Wellcome Trust Centre For Mitochondrial Research

It is important to stress that whilst we can offer advice as to your suitability to drive the final decision lies with the DVLA. Furthermore it is up to you the patient to inform the DVLA of any medical conditions that may affect driving. The DVLA will then send you a questionnaire to fill out and may contact your specialist for an opinion. If you continue to drive without informing the DVLA your insurance would be invalid and could lead to you being prosecuted. The advice given below applies only to a standard car and motorcycle licence; the regulations for LGV and PCV licences are far stricter and you would need to check with the DVLA carefully.

There are several potential complications that mitochondrial patients may develop that can influence driving ability;

Epilepsy

Some patients with MELAS or MERRF may develop seizures. If you have an epileptic seizure you cannot drive for at least six months, but additional seizures or a predisposing factor such as MELAS or MERFF makes this more likely to be one year. It does not matter if the seizure happens during the day or at night. It is your responsibility to inform the DVLA and your insurance company. After the specified time period (six or twelve months), as long as you do not have any further seizures you would be able to reapply for a licence. It does not matter if you are on anti- epileptic medication or not. The only exception to this is in the rare case that patients only ever have seizures at night. If you have had exclusively night-time seizures for three years (with none during the day), you can re-apply for a licence to drive only during the day.

Vision

All drivers must be able to read (with the aid of glasses or contact lenses if worn) a number plate at 20 metres. The standards are stricter for LGV/PCV licence holders. Certain groups of our patients, particularly those with LHON or OPA1, can suffer a significant loss of visual acuity and may need to advise the DVLA of this.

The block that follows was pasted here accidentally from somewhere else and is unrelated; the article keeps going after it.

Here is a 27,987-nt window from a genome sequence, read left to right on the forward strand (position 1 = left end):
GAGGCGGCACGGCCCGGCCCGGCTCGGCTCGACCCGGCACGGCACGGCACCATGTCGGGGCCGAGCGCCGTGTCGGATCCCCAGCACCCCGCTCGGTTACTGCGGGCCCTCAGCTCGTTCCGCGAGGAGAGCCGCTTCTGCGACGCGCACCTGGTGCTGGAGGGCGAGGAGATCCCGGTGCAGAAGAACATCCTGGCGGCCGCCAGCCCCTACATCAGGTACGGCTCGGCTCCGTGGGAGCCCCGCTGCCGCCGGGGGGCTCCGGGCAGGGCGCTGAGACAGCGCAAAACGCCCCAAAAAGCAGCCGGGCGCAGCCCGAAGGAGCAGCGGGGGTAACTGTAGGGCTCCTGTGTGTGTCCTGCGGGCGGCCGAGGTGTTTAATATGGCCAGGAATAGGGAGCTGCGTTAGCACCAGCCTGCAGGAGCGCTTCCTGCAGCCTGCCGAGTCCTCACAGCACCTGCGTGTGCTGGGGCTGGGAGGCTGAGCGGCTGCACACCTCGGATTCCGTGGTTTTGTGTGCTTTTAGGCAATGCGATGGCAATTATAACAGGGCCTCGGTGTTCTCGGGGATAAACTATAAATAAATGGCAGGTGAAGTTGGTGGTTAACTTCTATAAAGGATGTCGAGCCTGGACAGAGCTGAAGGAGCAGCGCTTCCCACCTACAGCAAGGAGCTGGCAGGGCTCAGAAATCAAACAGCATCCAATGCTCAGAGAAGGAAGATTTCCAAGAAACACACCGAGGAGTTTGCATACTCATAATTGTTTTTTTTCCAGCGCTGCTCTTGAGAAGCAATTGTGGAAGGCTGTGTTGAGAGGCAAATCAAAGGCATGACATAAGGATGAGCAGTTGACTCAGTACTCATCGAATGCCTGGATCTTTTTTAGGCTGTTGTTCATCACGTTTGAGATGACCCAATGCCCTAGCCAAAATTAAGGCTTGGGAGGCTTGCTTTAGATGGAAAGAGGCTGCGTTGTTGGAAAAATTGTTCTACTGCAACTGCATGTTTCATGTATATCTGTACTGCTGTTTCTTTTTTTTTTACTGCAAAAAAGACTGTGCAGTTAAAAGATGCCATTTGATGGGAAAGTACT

Patients with difficulties in moving the eyes (CPEO) are not prevented from driving unless this leads to significant double vision. Car licence holders can continue to drive as long as the double vision can be corrected with prisms or with an eye patch.

Another common problem for our patients is the development of drooping eyelids (ptosis). There are no specific rules about this, but if vision is obscured by your eyelid then driving may not be safe. In these cases you would need to consult the DVLA for advice.

Deafness

Profound deafness is not a bar to holding a car licence, but holders of LGV/PCV licences must be able to prove that they can communicate in an emergency by speech or with a MINICOM device.

Diabetes

Patients on insulin treatment for diabetes must be able to recognise the onset of a hypoglycaemic event and meet the vision requirements above. Normally only a temporary licence of 1 to 3 years is issued with the need to renew. Patients on tablet or diet controlled diabetes should let the DVLA know but are able to continue driving as long as other requirements are met (eg vision).

Weakness and inco-ordination

The requirements are that any disability is not “likely to affect vehicle control because of impairment of co-ordination and muscle power.” This is obviously difficult to define and you may need to contact the DVLA for advice.